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Jazz and I went through Hurricane Isabel in the Virginia Beach, VA area and we painted a contact number on her hip and turned her loose in the pasture. She came through fine without any injuries. I am so sorry to hear about what Al went through, but glad he is healthy again.

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I live in NW Florida, near Pensacola. My place is

20 miles from the coast and, as most are well aware, we've had a bullseye on our area for a couple years now. I had 4 horses go through Ivan and Dennis and a myriad of tropical storms. Can't even remember all the names. Anyway, we turned them out to fend for themselves and they all did great. Not a scratch. We were so worried about them. As soon as the sun came up after Ivan, we did a head count. They were just running and bucking and farting like any other day. But they had a lot of debris to dodge. We lost our barn and a couple other buildings but our house came through relatively fine. The only horse fatalities I heard of were kept inside their barn, which was blown away. I shudder to think what they went through. So...here comes June 1st and another round. Not to wish bad luck on anyone but we need to catch a break this year!

Margaret

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I am so glad I live in Oregon. I just dont think i could live through what you all have. The wosrt we have here is a flood every 10yr. And nothing that bad. Water gets High but just to the point it is fun to look at. I am sorry that you have all had to deal with that.

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Good God! I don't think I could live down there with all those tropical stroms and hirricanes. You guys are like my heros for living down there. May Good bless you and your horses [Angel]

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Hey, Twizzler. We don't live there anymore. That happened to him before he got out of there. I have pictures of him and this years baby on the foal watch section. You should check them out. [big Grin]

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Thats OK i saw them. I couldn't tell they were in a Hurricane. The one horse at the barn I work at was saved from the meat truck. She is the biggest BRAT you will ever meet. Atleast to me every time I walk by her stall she bites me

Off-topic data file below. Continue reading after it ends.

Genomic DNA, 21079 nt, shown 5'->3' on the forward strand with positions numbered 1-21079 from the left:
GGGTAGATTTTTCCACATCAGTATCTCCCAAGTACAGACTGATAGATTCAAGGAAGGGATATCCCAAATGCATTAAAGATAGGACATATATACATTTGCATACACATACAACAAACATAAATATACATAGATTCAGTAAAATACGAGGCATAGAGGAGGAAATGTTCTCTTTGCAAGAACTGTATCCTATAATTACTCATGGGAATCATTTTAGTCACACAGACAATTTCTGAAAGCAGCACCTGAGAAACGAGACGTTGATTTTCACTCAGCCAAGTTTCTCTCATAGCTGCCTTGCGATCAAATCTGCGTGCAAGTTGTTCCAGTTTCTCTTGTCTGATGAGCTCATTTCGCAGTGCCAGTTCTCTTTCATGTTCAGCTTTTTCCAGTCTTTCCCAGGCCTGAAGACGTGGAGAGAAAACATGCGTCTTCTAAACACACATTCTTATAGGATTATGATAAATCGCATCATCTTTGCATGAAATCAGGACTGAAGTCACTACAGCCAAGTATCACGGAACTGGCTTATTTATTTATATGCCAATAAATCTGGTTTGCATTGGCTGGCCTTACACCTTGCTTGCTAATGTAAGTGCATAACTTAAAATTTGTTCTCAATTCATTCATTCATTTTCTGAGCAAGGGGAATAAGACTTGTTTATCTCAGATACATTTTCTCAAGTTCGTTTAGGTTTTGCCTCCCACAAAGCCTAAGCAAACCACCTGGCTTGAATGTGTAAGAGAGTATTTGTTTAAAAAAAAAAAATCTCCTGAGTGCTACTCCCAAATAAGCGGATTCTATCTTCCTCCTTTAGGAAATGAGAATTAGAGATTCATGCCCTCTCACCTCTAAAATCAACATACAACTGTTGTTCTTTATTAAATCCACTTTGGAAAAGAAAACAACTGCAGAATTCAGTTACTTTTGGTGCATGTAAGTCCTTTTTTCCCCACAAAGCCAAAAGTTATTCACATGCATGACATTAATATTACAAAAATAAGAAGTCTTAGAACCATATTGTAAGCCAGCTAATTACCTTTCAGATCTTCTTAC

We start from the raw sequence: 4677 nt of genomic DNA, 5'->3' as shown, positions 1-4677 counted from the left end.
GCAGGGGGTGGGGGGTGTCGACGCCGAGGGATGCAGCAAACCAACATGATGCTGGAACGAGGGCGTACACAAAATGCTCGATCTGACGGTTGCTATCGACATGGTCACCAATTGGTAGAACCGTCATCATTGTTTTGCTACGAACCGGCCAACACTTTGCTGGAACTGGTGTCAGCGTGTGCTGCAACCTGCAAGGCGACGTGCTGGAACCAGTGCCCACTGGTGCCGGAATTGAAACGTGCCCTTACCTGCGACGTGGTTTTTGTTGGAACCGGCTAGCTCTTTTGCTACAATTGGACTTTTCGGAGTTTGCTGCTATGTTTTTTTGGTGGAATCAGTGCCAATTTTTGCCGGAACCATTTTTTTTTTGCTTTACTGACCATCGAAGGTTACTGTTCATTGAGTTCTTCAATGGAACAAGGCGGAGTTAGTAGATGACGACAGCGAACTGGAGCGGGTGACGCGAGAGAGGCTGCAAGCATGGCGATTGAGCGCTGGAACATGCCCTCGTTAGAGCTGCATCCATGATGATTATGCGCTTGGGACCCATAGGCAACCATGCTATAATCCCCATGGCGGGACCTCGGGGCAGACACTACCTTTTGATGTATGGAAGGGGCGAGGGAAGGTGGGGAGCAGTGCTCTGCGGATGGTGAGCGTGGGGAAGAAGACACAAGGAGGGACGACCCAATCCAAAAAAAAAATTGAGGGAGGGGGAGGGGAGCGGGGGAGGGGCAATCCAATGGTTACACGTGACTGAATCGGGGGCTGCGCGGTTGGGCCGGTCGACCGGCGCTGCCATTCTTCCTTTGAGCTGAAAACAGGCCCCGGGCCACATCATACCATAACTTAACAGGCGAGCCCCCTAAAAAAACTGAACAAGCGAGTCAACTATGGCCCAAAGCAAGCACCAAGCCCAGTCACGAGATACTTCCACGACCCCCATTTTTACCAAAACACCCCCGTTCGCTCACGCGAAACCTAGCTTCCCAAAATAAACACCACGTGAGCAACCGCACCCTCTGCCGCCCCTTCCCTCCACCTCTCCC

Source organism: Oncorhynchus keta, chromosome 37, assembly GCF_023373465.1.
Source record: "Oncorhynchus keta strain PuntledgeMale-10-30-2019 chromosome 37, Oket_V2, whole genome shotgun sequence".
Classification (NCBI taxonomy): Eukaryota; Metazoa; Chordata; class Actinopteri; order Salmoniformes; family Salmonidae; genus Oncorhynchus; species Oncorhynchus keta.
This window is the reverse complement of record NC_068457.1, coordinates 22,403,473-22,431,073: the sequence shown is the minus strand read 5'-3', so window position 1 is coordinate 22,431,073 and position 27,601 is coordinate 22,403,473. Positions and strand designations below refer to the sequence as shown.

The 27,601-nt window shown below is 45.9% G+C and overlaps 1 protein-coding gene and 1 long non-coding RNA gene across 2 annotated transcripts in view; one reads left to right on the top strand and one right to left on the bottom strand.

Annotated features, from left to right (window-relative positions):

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Here are pictures of pictures, sorry if not real clear. - Please read entire thread befor looking027.jpgIMG] -[/img]/IMG]e --- these are about 2 weeks after I got him home.

[ 04-24-2007, 02:24 PM: Message edited by: silly filly 2 ]

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Thanks. It was a long hard road that I hope no one else ever has to go down, but true love of your animal really helps. I've had him for 12yrs. His first baby for the year is displayed under foal watches, "new pics Ms Robin Dawns' Escape." Last years foal was a grulla filly just like her mom.

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God bless you and your horse, you sure have done right by him. I can't even imagine what he had to go through to get in that condition. He is blessed to have you as his mommy!

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GASP! im thunderstruck! those pics are absolutely heartwrenching. im SO glad you took care of him, you two must have an amazing bond.

how scary, its hard to imagine what he went through.

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I am so glad that this turn for the worst came out good. I cannot imagine people being so cruel to animals, but they are out there. If I promise someone to take care of their horse, I will keep my promise.

In fact years ago, when I had sold my first horse, the person that bought him abandon him. I fed him for a couple of months and really could not afford it, but then the farrier that shod our horses took him. I have no idea what happen to my first horse after the farrier took him.

Have a GREAT week.

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Oh

My

God!

You are amazing. I could have never done it. THose beginning pics. brought tears to my eyes [Me Cry]

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WOW!!! What a miracle to see that horse come through such a storm and make it across the coutry, and to survive it all!

You deserve an award for a great job at bringing that horse back from death. He looks great now...I'm just glad we don't live that close to the coast. We are just 2 hrs from Corpus Christi and see people coming up here during the storms.

To just see an that horse come through and survive a hurricane is just amazing.

Great job and hopefully many more foals. [big Grin]

~MH